Few expect the Bank of Canada to cut its key interest rate at the Sept. 4 meeting.
But, the central bank has some serious thinking to do in the coming months amid talk of a looming recession and a U.S. Federal Reserve that’s been cutting rates. Of course, Governor Stephen Poloz has the luxury of quiet reflection, compared to the verbal abuse Fed chair Jerome Powell has to put up with from U.S. President Donald Trump.
Most of the economists polled (10 of 12) in a report by Finder expect the Bank of Canada to stand firm at 1.75 per cent on Wednesday. Only two think there will be a rate cut.
“Domestic economic conditions do not warrant a change in the Bank of Canada's target overnight rate at this stage: inflation is at target, real policy rates are negative, the housing market is strengthening, household credit growth is firming, and wage growth is very strong,” said Brett House, deputy chief economist at Scotiabank, in the report.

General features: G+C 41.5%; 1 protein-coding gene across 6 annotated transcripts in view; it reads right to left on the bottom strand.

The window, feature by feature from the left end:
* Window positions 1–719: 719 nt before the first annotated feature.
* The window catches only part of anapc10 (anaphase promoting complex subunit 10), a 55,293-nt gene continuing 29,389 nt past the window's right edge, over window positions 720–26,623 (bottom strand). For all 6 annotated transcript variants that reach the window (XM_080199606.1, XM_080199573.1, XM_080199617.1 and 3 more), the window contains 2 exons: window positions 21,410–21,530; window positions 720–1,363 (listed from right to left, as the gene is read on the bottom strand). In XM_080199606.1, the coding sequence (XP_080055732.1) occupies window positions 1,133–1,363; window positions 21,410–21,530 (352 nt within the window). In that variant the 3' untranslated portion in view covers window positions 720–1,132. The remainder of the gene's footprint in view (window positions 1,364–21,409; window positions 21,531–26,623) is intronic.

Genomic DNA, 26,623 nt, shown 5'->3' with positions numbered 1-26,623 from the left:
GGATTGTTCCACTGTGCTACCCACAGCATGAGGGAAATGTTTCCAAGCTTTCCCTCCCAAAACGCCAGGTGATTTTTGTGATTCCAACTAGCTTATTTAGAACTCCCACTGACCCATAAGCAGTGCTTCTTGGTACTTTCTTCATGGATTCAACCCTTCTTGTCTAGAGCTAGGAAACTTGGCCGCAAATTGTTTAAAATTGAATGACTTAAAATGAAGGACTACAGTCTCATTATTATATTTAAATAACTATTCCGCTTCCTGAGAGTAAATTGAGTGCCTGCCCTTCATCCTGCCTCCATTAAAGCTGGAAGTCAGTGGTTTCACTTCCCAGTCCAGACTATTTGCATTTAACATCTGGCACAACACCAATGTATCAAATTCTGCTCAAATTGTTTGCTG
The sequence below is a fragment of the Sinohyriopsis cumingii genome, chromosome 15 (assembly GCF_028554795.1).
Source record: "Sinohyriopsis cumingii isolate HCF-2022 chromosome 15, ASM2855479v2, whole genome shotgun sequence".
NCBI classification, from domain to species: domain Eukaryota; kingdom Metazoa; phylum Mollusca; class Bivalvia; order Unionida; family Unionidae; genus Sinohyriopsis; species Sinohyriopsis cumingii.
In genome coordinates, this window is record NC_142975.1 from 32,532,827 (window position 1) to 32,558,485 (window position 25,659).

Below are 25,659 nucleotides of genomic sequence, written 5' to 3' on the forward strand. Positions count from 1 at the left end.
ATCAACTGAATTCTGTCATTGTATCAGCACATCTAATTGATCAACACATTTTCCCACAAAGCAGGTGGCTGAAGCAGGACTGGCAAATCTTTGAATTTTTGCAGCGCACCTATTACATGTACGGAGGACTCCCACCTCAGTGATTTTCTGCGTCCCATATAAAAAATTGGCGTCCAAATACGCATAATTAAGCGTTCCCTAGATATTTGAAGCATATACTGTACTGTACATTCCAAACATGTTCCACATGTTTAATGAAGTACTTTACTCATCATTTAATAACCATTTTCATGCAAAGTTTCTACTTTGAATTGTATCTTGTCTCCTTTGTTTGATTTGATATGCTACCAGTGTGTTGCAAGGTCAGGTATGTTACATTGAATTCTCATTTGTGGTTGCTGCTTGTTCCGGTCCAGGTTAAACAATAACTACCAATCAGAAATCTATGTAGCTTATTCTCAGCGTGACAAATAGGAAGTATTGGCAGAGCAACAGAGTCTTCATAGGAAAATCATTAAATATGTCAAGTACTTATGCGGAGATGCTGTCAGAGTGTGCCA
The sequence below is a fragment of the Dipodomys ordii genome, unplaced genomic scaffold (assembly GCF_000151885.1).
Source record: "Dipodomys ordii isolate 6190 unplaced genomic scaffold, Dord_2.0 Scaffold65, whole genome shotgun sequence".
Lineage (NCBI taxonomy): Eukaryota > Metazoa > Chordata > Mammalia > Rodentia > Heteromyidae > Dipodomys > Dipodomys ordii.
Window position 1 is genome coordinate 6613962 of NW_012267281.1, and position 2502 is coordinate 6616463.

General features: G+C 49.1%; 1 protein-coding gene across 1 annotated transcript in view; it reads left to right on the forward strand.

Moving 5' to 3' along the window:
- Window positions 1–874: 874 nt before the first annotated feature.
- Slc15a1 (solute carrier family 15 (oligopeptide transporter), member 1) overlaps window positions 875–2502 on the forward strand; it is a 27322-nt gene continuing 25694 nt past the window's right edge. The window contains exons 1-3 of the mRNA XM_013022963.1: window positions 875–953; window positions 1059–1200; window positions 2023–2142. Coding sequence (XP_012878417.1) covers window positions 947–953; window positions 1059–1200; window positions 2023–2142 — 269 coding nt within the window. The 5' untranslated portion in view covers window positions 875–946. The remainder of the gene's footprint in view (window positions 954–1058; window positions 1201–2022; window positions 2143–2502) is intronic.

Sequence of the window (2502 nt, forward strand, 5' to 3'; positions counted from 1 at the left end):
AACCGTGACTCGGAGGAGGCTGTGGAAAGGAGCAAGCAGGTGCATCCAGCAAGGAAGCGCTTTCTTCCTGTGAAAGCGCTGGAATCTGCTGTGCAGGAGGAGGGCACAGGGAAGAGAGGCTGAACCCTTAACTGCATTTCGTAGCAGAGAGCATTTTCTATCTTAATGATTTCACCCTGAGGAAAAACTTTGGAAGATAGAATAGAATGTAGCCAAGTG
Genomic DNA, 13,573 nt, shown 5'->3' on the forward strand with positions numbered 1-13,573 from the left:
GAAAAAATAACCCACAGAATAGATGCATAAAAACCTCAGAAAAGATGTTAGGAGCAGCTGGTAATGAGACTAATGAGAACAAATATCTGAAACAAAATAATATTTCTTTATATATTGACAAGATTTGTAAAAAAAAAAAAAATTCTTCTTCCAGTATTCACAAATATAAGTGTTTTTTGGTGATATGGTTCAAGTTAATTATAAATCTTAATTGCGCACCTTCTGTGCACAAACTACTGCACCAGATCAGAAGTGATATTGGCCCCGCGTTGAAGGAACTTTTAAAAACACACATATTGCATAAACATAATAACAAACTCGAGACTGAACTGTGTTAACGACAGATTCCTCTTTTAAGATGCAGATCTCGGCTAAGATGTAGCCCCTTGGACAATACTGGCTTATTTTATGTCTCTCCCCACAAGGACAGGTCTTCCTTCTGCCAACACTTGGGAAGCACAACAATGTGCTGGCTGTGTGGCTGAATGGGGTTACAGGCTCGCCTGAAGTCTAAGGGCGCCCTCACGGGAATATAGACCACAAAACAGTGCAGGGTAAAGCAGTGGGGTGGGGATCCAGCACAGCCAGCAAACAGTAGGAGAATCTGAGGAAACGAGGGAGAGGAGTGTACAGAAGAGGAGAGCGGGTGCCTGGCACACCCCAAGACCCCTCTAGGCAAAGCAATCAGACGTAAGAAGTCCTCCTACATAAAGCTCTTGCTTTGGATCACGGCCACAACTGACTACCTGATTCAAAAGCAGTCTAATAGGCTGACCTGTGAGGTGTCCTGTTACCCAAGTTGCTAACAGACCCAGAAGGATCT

But standing on the sidelines could cost the BoC — four economists polled said the rate should be cut now.
“My own opinion is that there is a high risk of recession and getting ahead of the curve by cutting interest rates can offset the costs of that hazard,” said Lars Osberg, professor of economics at Dalhousie University, in the report.
The upcoming federal election is another reason the bank might want to consider making its move now.
“If it does not move in September, then if any further negative economic news surfaces, it will be forced to move in October and involve itself in the federal election. If it decides to wait until the December meeting, it could be too late and the necessary remedy would need to be stronger. Better to do it now,” said Moshe Lander, professor at Concordia University, in the report.
Although there’s disagreement about when the Bank of Canada will blink, all of the economists say the next move is down.
If something like a prolonged U.S./China trade war gets out of control — causing a severe downturn, the bank could potentially even consider negative interest rates. Most economists say we’re not at that stage yet.
“Rates can be cut down to zero if need be, and judging by the experience in Europe and Japan, can even go negative if need be. Canada is not there...yet,” said Carl Gomez, SVP Research and Strategy at QuadReal Property Group, in the report.
The last time the Bank of Canada cut rates was in 2015, as the Canadian economy grappled with tumbling oil prices.
Jessy Bains is a senior reporter at Yahoo Finance Canada. Follow him on Twitter @jessysbains